With “Fast Friday” now in the books, attention shifts exclusively to qualifying for the 102nd Running of the Indianapolis 500 Presented by PennGrade Motor Oil.
At 35 entries strong, the race will see two drivers fail to qualify. Lap times from this weekend were all over the board as drivers experimented running by themselves vs. running in a pack – and we all realized by very quickly how big of an influence a tow can have on a lap – but some clarity finally began to come into focus on “Fast Friday.”
While Marco Andretti had the fastest speed of the day, the quickest non-tow speeds came from Team Penske. Will Power led the way in that regard, followed by teammates Josef Newgarden and Simon Pagenaud – and Power’s quick lap of 229.780 mph was nearly one mile per hour quicker than Newgarden’s.
“I think the No. 12 Verizon Chevy is definitely in a good window,” Power said after Friday’s practice. “I think, obviously, we’re fast. I know there’s a lot of guys up there. I think it’s going to be very tight tomorrow, so we’ll know more when everyone goes. It’s always that you can feel fast on Friday, and suddenly go out, no traffic, or wind changes or anything, and the car’s not as good. But I felt I’ve been good all month, so we’ll see tomorrow.”
Ed Carpenter was fourth, putting four Chevrolets at the top of the non-tow board. Sebastien Bourdais was the best Honda, in fifth.
On the other end of the spectrum, some interesting names appeared at the bottom of the non-tow speed charts.
James Davison ranked 35th and last in that front on Friday, and he became the second driver to hit the wall this month – JR Hildebrand was the first on Thursday, though his contact with little more than a brush.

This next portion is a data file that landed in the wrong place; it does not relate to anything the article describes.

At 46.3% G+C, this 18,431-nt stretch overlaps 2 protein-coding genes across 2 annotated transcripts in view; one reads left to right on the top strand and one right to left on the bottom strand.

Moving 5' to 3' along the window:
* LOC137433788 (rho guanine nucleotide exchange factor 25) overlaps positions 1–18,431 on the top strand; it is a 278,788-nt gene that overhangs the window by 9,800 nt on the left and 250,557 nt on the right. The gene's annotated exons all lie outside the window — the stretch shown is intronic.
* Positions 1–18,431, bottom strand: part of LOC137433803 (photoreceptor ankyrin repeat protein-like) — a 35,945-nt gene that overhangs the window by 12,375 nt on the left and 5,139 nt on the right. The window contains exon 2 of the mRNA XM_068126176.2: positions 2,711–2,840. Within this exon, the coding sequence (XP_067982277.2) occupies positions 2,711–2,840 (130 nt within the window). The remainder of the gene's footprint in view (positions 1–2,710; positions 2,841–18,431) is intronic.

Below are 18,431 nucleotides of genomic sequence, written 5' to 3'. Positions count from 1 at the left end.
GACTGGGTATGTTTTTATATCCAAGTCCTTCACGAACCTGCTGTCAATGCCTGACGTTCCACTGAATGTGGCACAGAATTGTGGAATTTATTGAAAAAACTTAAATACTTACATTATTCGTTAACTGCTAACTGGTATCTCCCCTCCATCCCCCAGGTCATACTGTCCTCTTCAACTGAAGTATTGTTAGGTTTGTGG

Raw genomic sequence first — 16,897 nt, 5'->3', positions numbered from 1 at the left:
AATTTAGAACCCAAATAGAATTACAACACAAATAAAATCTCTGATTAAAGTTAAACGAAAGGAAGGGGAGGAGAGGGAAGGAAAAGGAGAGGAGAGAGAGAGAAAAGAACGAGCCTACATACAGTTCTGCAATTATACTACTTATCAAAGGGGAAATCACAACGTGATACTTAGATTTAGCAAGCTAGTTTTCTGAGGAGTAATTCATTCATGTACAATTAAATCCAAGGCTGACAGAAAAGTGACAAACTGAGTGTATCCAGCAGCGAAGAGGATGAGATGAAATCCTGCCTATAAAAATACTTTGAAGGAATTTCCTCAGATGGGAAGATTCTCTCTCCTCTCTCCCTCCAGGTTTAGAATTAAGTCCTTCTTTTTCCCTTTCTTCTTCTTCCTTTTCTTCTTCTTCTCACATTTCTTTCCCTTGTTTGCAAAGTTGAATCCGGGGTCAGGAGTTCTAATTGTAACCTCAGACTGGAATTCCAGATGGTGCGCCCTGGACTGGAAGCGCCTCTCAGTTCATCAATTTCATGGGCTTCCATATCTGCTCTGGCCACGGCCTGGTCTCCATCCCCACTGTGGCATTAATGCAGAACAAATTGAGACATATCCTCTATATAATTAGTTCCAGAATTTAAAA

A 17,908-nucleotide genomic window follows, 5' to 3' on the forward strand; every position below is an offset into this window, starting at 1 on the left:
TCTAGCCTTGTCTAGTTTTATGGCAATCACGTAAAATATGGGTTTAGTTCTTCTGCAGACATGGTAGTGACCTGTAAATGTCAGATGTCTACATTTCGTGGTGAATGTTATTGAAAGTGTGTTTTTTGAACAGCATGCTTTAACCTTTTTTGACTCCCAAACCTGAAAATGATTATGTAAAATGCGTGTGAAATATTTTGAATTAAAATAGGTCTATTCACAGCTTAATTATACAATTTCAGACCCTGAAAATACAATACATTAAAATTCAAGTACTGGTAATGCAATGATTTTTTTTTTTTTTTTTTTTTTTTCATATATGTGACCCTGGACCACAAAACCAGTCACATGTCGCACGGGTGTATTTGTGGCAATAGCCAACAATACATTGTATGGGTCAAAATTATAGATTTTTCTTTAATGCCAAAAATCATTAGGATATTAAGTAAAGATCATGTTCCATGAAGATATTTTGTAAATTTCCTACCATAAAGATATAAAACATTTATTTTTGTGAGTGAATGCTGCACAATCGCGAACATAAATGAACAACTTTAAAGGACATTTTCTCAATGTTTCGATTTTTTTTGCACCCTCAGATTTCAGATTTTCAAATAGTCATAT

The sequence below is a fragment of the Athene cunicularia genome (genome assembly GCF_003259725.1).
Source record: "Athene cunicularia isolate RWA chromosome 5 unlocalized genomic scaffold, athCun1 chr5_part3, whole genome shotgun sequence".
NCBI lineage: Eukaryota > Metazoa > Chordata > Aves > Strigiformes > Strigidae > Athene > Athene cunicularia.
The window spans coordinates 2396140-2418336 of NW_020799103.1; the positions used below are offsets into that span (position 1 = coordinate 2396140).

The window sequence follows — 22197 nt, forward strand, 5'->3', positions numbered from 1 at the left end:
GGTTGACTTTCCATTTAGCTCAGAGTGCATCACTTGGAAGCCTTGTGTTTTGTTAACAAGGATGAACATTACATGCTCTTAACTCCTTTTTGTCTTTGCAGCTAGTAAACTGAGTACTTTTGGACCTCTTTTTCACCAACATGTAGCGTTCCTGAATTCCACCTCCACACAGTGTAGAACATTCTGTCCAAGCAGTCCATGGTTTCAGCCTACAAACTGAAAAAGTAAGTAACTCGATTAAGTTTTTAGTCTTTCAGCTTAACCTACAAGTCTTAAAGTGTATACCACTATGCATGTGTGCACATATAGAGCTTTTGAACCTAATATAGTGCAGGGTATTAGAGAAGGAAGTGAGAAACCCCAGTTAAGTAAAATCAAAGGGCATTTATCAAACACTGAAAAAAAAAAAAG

Davison’s, meanwhile, was much more severe, as his No. 33 Jonathan Byrd’s Chevrolet broke loose and backed into the Turn 2 wall in the afternoon, doing significant damage to the left side the car.
And given that they were trying a setup change as they searched for more speed, the wreck puts them behind the 8-ball even more heading into Saturday qualifying.
“Obviously, it’s not ideal, but we had to try some things (on setup),” Davison said following the incident and the setup changes they made beforehand. “We’re 32nd quickest, right on the bubble and we are not going to go faster just standing there and looking at it, so no regrets there. I have been having a fantastic time with this AJ Foyt/Byrd/Hollinger/Belardi team. We’ll regroup, see what we can pull out of the bag tomorrow and give it everything again.”
The driver directly ahead of him was somewhat more puzzling. Graham Rahal, who had the outright fastest lap on Thursday, was 34th on the non-tow chart on Friday. Until this point, the team seemed to be in no danger of being on the bubble. But, that may be in doubt heading into qualifying.
“It was a tough day for us,” Rahal lamented. “We’ve got a lot of work to do. We don’t seem to have the pace. We’re trying everything we can possibly but we’re just not quite there yet.”
Kyle Kaiser and Pippa Mann were 33rd and 32nd on the non-tow list on Friday, and while those numbers would barely put them in the field of 33, they will most certainly want to improve upon them to better their chances.
Jay Howard and Sage Karam were 31st and 30th, but their pace may be indicative of experimentation with setups rather than outright pace. Howard was solidly quick in previous days, and Karam has been one of the quickest all week – he was fifth quickest overall on Thursday – and could enter the weekend as something of a darkhorse.
One driver who made a leap forward was Conor Daly, who ranked 26th in non-tow speeds after spending the week below 30th. He and the Dale Coyne Racing with Thom Burns Racing team will want to find a little more speed out of the No. 17 United States Air Force Honda, but their prospects are looking better ahead of qualifying.
“We feel pretty good with how our practice went today,” Daly asserted. “The balance was good, right where we ended it yesterday, and today was just about trimming, and each step we trimmed, the car was comfortable. Do we have the overall speed of our teammate Sebastien (Bourdais)? Probably not, but we’re not too bad. We’re really happy with the car.”